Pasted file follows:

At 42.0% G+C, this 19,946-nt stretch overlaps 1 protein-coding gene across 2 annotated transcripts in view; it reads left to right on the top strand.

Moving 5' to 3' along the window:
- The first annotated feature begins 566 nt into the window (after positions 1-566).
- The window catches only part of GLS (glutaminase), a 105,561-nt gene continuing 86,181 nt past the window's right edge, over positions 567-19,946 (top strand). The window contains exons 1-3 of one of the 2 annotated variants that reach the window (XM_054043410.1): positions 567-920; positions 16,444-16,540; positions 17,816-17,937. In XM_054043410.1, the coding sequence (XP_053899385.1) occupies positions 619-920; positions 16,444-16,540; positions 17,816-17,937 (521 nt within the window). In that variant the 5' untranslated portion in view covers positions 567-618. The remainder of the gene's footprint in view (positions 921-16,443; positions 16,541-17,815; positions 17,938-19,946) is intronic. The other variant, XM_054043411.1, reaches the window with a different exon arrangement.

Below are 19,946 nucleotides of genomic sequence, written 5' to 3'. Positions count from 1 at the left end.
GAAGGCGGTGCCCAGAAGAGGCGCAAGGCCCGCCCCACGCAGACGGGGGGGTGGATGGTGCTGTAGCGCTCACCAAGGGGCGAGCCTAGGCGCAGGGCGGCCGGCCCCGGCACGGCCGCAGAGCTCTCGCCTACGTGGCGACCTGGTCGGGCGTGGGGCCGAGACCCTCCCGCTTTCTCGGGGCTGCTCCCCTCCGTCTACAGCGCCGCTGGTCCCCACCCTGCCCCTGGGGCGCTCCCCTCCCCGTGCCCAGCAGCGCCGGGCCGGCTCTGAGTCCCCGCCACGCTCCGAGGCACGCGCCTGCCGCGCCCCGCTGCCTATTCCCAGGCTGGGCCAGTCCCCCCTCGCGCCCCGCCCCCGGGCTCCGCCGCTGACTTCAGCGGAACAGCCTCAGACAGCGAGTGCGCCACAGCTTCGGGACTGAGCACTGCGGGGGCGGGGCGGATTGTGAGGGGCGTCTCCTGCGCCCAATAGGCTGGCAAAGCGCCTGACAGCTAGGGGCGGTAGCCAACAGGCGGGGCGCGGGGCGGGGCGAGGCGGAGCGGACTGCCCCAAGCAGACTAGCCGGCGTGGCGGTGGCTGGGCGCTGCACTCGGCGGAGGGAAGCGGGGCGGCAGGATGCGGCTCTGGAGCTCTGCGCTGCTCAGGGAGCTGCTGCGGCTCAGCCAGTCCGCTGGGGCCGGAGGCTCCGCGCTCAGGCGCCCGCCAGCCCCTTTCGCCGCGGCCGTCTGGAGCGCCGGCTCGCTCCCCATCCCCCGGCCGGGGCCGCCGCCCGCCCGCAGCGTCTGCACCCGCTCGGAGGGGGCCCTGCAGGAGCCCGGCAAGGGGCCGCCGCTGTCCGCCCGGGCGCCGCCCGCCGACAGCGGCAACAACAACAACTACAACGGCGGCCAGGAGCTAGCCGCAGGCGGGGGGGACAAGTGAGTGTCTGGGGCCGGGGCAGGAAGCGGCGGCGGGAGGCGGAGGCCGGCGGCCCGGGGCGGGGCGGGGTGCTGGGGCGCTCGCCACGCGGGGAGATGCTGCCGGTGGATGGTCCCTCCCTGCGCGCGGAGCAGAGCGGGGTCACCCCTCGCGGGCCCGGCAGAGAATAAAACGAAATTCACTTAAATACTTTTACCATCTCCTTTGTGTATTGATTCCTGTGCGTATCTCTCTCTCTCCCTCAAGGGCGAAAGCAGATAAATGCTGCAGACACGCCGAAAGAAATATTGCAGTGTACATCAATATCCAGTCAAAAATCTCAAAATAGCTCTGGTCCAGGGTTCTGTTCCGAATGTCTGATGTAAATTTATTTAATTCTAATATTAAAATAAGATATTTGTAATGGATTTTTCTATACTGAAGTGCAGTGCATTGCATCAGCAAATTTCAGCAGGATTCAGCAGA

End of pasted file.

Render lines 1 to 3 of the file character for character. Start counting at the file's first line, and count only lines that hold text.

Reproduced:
At 42.0% G+C, this 19,946-nt stretch overlaps 1 protein-coding gene across 2 annotated transcripts in view; it reads left to right on the top strand.

Moving 5' to 3' along the window:
- The first annotated feature begins 566 nt into the window (after positions 1-566).